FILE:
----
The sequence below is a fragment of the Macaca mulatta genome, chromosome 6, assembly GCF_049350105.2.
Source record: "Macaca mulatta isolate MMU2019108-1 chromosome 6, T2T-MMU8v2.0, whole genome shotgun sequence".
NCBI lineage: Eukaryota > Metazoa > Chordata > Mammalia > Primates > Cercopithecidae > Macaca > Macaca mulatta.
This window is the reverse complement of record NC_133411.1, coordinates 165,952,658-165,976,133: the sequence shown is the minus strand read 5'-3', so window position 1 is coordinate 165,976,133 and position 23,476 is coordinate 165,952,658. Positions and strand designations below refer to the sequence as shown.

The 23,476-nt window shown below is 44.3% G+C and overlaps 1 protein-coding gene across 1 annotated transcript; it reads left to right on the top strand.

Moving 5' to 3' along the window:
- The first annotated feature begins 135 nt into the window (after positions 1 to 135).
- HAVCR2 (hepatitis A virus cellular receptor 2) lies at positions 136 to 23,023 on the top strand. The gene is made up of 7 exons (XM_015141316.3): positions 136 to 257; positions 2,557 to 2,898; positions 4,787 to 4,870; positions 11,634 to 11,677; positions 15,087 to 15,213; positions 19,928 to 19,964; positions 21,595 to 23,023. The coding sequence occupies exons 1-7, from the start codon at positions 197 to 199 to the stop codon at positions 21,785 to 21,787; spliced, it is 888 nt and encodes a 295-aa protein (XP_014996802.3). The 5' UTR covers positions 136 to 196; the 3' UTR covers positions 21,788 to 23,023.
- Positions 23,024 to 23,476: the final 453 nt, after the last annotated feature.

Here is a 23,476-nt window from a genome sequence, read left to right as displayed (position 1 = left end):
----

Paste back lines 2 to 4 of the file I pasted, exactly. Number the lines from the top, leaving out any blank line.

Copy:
Source record: "Macaca mulatta isolate MMU2019108-1 chromosome 6, T2T-MMU8v2.0, whole genome shotgun sequence".
NCBI lineage: Eukaryota > Metazoa > Chordata > Mammalia > Primates > Cercopithecidae > Macaca > Macaca mulatta.
This window is the reverse complement of record NC_133411.1, coordinates 165,952,658-165,976,133: the sequence shown is the minus strand read 5'-3', so window position 1 is coordinate 165,976,133 and position 23,476 is coordinate 165,952,658. Positions and strand designations below refer to the sequence as shown.